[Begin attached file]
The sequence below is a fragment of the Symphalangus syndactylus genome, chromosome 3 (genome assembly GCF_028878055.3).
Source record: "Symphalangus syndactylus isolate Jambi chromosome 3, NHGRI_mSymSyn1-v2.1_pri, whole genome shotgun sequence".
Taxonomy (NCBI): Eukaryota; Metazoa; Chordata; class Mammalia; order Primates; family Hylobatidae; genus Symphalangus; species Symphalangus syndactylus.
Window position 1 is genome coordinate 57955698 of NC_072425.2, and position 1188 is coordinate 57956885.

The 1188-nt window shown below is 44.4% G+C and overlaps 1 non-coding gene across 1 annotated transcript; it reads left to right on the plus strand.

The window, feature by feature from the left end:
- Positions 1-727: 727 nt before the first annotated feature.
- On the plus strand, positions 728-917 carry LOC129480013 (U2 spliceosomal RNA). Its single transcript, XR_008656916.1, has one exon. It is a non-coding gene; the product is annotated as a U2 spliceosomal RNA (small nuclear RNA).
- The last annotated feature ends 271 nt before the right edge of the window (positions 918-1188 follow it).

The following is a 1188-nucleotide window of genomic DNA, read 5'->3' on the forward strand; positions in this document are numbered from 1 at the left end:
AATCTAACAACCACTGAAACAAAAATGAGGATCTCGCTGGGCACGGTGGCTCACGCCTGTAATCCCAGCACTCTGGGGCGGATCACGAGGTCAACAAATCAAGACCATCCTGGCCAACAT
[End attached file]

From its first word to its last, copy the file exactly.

The sequence below is a fragment of the Symphalangus syndactylus genome, chromosome 3 (genome assembly GCF_028878055.3).
Source record: "Symphalangus syndactylus isolate Jambi chromosome 3, NHGRI_mSymSyn1-v2.1_pri, whole genome shotgun sequence".
Taxonomy (NCBI): Eukaryota; Metazoa; Chordata; class Mammalia; order Primates; family Hylobatidae; genus Symphalangus; species Symphalangus syndactylus.
Window position 1 is genome coordinate 57955698 of NC_072425.2, and position 1188 is coordinate 57956885.

The 1188-nt window shown below is 44.4% G+C and overlaps 1 non-coding gene across 1 annotated transcript; it reads left to right on the plus strand.

The window, feature by feature from the left end:
- Positions 1-727: 727 nt before the first annotated feature.
- On the plus strand, positions 728-917 carry LOC129480013 (U2 spliceosomal RNA). Its single transcript, XR_008656916.1, has one exon. It is a non-coding gene; the product is annotated as a U2 spliceosomal RNA (small nuclear RNA).
- The last annotated feature ends 271 nt before the right edge of the window (positions 918-1188 follow it).

The following is a 1188-nucleotide window of genomic DNA, read 5'->3' on the forward strand; positions in this document are numbered from 1 at the left end:
AATCTAACAACCACTGAAACAAAAATGAGGATCTCGCTGGGCACGGTGGCTCACGCCTGTAATCCCAGCACTCTGGGGCGGATCACGAGGTCAACAAATCAAGACCATCCTGGCCAACAT